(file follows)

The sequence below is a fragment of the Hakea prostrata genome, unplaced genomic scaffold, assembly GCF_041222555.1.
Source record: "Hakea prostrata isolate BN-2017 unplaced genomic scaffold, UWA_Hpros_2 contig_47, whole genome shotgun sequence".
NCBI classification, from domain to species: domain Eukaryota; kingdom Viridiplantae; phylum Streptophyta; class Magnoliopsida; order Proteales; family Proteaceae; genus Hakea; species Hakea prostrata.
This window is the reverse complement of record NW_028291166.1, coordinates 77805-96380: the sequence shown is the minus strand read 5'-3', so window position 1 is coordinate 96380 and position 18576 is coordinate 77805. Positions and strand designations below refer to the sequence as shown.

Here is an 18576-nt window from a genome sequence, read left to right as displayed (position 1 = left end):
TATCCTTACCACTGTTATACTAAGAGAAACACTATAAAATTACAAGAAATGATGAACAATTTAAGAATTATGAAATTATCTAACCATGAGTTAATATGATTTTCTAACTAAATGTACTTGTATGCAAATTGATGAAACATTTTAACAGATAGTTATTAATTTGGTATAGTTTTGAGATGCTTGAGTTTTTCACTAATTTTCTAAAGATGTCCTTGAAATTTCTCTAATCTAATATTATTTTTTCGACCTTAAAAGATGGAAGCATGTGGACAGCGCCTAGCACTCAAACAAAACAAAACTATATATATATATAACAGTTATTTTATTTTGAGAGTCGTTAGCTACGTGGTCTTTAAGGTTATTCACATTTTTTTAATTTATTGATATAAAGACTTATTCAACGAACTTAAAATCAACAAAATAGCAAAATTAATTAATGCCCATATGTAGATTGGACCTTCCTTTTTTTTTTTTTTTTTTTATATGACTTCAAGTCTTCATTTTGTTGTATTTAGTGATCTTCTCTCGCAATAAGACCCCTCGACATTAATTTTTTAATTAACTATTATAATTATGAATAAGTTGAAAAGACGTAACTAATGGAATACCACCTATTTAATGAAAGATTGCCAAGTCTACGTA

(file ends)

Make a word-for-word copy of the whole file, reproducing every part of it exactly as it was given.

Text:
The sequence below is a fragment of the Hakea prostrata genome, unplaced genomic scaffold, assembly GCF_041222555.1.
Source record: "Hakea prostrata isolate BN-2017 unplaced genomic scaffold, UWA_Hpros_2 contig_47, whole genome shotgun sequence".
NCBI classification, from domain to species: domain Eukaryota; kingdom Viridiplantae; phylum Streptophyta; class Magnoliopsida; order Proteales; family Proteaceae; genus Hakea; species Hakea prostrata.
This window is the reverse complement of record NW_028291166.1, coordinates 77805-96380: the sequence shown is the minus strand read 5'-3', so window position 1 is coordinate 96380 and position 18576 is coordinate 77805. Positions and strand designations below refer to the sequence as shown.

Here is an 18576-nt window from a genome sequence, read left to right as displayed (position 1 = left end):
TATCCTTACCACTGTTATACTAAGAGAAACACTATAAAATTACAAGAAATGATGAACAATTTAAGAATTATGAAATTATCTAACCATGAGTTAATATGATTTTCTAACTAAATGTACTTGTATGCAAATTGATGAAACATTTTAACAGATAGTTATTAATTTGGTATAGTTTTGAGATGCTTGAGTTTTTCACTAATTTTCTAAAGATGTCCTTGAAATTTCTCTAATCTAATATTATTTTTTCGACCTTAAAAGATGGAAGCATGTGGACAGCGCCTAGCACTCAAACAAAACAAAACTATATATATATATAACAGTTATTTTATTTTGAGAGTCGTTAGCTACGTGGTCTTTAAGGTTATTCACATTTTTTTAATTTATTGATATAAAGACTTATTCAACGAACTTAAAATCAACAAAATAGCAAAATTAATTAATGCCCATATGTAGATTGGACCTTCCTTTTTTTTTTTTTTTTTTTATATGACTTCAAGTCTTCATTTTGTTGTATTTAGTGATCTTCTCTCGCAATAAGACCCCTCGACATTAATTTTTTAATTAACTATTATAATTATGAATAAGTTGAAAAGACGTAACTAATGGAATACCACCTATTTAATGAAAGATTGCCAAGTCTACGTA